Future Oncol ; 15(28): 3209-3218, 2019 Oct.
Artigo em Inglês | MEDLINE | ID: mdl-31426673

RESUMO

Elacestrant is a novel, nonsteroidal, orally bioavailable selective estrogen receptor degrader (SERD) that has demonstrated activity in patients with estrogen receptor (ER)-positive/HER2-negative breast cancer previously treated with endocrine therapies including fulvestrant and/or CDK 4/6 inhibitor therapy, and in those with ESR1 mutations (ESR1-mut) known to confer endocrine resistance. Herein, we describe the design and methodology of EMERALD, an international, multicenter, randomized, open-label, active-controlled, Phase III clinical study comparing the efficacy and safety of elacestrant to standard-of-care endocrine monotherapy treatment (fulvestrant or an aromatase inhibitor, per investigator's choice) in patients with ER-positive/HER2-negative advanced breast cancer. Primary end points are progression-free survival in ESR1-mut patients and in all patients (NCT03778931; EudraCT 2018-002990-24).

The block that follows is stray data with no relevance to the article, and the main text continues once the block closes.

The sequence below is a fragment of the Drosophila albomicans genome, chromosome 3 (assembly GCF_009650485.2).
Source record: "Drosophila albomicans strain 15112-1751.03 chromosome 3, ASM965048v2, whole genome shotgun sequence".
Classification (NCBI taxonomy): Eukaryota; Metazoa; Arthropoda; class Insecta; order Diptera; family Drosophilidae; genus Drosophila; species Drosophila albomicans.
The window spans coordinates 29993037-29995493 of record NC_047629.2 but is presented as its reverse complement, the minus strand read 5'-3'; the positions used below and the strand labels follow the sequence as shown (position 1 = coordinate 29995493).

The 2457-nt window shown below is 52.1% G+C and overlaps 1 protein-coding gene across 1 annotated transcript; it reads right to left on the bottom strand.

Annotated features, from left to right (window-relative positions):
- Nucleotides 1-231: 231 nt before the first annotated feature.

Assuntos
Protocolos de Quimioterapia Combinada Antineoplásica/uso terapêutico , Neoplasias da Mama/tratamento farmacológico , Receptor alfa de Estrogênio/metabolismo , Neoplasias da Mama/metabolismo , Neoplasias da Mama/patologia , Feminino , Seguimentos , Fulvestranto/administração & dosagem , Humanos , Agências Internacionais , Pessoa de Meia-Idade , Prognóstico , Estudos Prospectivos , Taxa de Sobrevida , Tetra-Hidronaftalenos/administração & dosagem
18.
Clin Cancer Res ; 25(21): 6443-6451, 2019 11 01.
Artigo em Inglês | MEDLINE | ID: mdl-31371343

RESUMO